New Bush budget aims to improve trust fund

Facebook Twitter Google+

The Bush administration on Monday proposed historic increases to carry out its trust reform initiatives but, in a repeat of the current budget, little else in terms of Indian programs at the Department of Interior.

In describing the $481 million request, a $168 million increase, Secretary Gale Norton said the money will help the department meet its trust responsibilities to American Indians and Alaska Natives. "We inherited a history of inadequate management of trust accounts," she said at a press conference.

"We propose major investments to reverse that history," she added.

The majority of the new funds will go to the Office of Special Trustee (OST), a Congressionally-created entity that tribes and the department are seeking to dismantle but lack legislative authority to do so. In order to expand the OST's presence at the reservation level, its budget request is $275 million, an 82 percent increase of $124 million.

The rest will be applied to the Bureau of Indian Affairs (BIA), which is being reorganized along with the OST. Department officials said the effort will cost $15 million in fiscal year 2004.

"Indian trust reform presents a major challenge, one that has attracted our full attention and commitment," said Lynn Scarlett, the assistant secretary for budget, management and policy.

By law and by court order, the department is required conduct an historical accounting of funds owed to individual Indian and tribal beneficiaries. The budget requests $130 million, an increase of $112.5 million, to carry out this initiative.

Bert T. Edwards, the executive director of the Office of Historical Trust Accounting (OHTA), described how the money will be used for a five-year effort affecting the Individual Indian Money (IIM) trust, the subject of a class action suit in federal court. "We analyze transactions, not accounts," he said in an interview, referring to a statistical sampling and transaction-by-transaction methodology. Not until the fourth and fifth years of the project will the majority of beneficiaries see results, he said.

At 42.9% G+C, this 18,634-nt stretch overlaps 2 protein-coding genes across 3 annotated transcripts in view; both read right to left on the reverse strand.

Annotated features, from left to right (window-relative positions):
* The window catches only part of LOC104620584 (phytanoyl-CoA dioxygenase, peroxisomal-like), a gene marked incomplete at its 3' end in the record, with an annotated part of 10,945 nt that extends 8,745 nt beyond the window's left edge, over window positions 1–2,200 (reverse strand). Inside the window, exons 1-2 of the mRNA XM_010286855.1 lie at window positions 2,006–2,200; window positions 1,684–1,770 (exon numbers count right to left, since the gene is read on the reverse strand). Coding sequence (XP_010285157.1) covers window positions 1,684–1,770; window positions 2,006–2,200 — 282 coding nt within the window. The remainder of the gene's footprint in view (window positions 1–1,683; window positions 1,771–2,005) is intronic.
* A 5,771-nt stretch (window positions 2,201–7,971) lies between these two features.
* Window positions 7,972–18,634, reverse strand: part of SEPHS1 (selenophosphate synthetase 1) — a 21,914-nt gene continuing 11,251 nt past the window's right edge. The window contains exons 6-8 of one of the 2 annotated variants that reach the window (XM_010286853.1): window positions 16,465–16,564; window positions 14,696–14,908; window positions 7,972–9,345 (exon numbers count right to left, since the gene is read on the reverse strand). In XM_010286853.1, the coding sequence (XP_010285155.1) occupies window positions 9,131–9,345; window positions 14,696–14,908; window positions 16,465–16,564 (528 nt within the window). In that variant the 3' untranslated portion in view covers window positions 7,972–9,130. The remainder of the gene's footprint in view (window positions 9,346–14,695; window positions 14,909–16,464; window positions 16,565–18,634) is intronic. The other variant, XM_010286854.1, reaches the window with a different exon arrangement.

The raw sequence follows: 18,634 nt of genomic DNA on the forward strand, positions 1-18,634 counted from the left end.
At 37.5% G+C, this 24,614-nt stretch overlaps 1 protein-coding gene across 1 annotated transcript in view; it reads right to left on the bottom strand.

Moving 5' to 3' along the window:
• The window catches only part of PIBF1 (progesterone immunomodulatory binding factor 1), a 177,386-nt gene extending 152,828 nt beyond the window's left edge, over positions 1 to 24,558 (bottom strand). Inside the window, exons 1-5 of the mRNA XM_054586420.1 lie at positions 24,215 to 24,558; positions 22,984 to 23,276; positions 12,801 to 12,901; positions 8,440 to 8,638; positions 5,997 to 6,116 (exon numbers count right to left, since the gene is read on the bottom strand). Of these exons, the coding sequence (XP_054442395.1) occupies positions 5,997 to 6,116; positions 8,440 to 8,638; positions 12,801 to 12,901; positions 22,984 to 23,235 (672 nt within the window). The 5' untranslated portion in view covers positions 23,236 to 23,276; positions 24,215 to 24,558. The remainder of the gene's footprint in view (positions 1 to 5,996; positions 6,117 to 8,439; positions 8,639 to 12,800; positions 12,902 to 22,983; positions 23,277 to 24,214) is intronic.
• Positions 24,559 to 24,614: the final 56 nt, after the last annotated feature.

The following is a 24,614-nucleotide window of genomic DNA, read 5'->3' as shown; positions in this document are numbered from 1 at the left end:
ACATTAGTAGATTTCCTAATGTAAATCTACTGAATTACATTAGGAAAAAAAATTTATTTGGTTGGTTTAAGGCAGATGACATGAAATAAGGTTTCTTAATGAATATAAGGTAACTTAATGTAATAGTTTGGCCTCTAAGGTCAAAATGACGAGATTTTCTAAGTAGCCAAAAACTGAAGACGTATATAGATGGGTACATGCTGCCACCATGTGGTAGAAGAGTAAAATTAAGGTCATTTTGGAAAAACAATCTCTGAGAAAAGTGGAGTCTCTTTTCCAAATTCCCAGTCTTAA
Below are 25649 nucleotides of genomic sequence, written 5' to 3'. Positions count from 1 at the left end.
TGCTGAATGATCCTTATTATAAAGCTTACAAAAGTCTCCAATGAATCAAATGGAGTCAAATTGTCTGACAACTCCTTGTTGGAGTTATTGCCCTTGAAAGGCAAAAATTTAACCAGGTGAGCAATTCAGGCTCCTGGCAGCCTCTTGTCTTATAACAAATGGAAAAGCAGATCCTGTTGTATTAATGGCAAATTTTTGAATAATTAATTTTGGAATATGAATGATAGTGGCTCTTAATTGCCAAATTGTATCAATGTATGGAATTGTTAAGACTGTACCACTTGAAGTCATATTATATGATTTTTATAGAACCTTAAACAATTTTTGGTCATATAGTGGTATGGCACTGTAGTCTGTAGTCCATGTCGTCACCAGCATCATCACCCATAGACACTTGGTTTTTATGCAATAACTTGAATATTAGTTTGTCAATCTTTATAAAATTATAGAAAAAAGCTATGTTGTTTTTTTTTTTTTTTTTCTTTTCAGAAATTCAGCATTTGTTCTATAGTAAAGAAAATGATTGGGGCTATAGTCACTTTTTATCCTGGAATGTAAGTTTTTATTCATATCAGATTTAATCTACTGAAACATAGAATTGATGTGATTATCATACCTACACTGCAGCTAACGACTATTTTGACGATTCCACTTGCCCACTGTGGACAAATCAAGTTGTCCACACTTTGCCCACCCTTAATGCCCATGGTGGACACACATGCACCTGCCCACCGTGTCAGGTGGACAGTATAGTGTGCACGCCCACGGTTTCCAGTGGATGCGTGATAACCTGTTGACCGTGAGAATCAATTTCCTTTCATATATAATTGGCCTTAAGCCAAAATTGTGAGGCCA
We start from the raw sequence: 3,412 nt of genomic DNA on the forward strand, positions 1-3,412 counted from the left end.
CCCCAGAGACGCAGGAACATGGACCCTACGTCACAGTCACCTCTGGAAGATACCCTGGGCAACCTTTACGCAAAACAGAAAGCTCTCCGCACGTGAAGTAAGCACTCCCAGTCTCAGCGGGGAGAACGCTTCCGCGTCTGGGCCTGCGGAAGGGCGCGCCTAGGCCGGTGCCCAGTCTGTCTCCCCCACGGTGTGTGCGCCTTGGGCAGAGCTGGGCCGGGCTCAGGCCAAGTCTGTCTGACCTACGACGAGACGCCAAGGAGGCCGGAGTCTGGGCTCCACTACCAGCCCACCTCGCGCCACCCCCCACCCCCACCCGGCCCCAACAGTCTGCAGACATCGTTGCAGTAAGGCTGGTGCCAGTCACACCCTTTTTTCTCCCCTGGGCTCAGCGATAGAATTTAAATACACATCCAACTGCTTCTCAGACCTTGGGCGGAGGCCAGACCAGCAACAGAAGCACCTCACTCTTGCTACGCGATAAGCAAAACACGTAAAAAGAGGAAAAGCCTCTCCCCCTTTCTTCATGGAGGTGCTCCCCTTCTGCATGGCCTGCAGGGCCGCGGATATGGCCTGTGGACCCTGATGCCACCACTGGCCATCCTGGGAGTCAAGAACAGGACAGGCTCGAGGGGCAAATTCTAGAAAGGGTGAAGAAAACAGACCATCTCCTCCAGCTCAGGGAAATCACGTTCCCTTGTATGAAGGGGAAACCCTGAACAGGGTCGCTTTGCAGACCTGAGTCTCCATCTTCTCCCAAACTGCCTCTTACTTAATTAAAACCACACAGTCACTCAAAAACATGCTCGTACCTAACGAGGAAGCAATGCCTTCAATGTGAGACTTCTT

Of the $15 million for reorganization, Donna Erwin, acting special trustee, said a large portion will be used to hire new trust officers who will work at the regional and agency level. The department is currently analyzing where to place them in Indian Country, based on need.

"We want to get people out on the ground, right where the beneficiaries are," Erwin said in an interview, with Oklahoma, the Navajo Nation and the Palm Springs agency of California as the first targets. The trust officers will be "equivalent" to a BIA superintendent, she added.

The BIA's portion of the trust reform increase is $45 million. Most of the money won't be used to carry out any programs at the reservation level but instead to fix the agency's computer systems, which are still disconnected from the Internet more than a year after a federal court found security vulnerabilities that threaten $3.1 billion in Indian trust funds. The budget seeks $32 million to improve information technology.

To expand a consolidation program that encourages individual Indian beneficiaries to sell their land for a cash payment, the budget requests $13 million. But those who take part will not be included in the department's historical accounting proposal and their IIM account will be considered "closed." The BIA is still examining what areas of Indian Country will be targeted, officials said yesterday.

Overall, the BIA's proposed fiscal year 2004 budget is largely static at $2.3 billion. Seven schools, almost all of them in New Mexico, are targeted for repair and replacement with $131 million in funds. Acting assistant secretary Aurene Martin is visiting one of them, Wingate High School in Fort Wingate, New Mexico, today along with another school seeing new construction.

The Interior's budget, according to Norton, is $10.7 billion while the White House Office of Management and Budget (OMB) put it at $10.5 billion. With the temporary 2003 budget still in place, exact comparison of figures was not possible.

Relevant Documents:
BIA Budget | Departmental Offices [for OST] | Trust Budget Overview | DOI Budget [from OMB]

Department of Interior Fiscal Year 2004 Request:
Budget in Brief (DOI February 2003)

Related Stories:
Norton's accounting limits questioned (2/3)
Norton again refuses to pay court official (2/3)
Challenges grow at Norton's Interior (1/31)
McCaleb destroyed records with 'impunity' (1/27)
Norton's plan faces court scrutiny (1/27)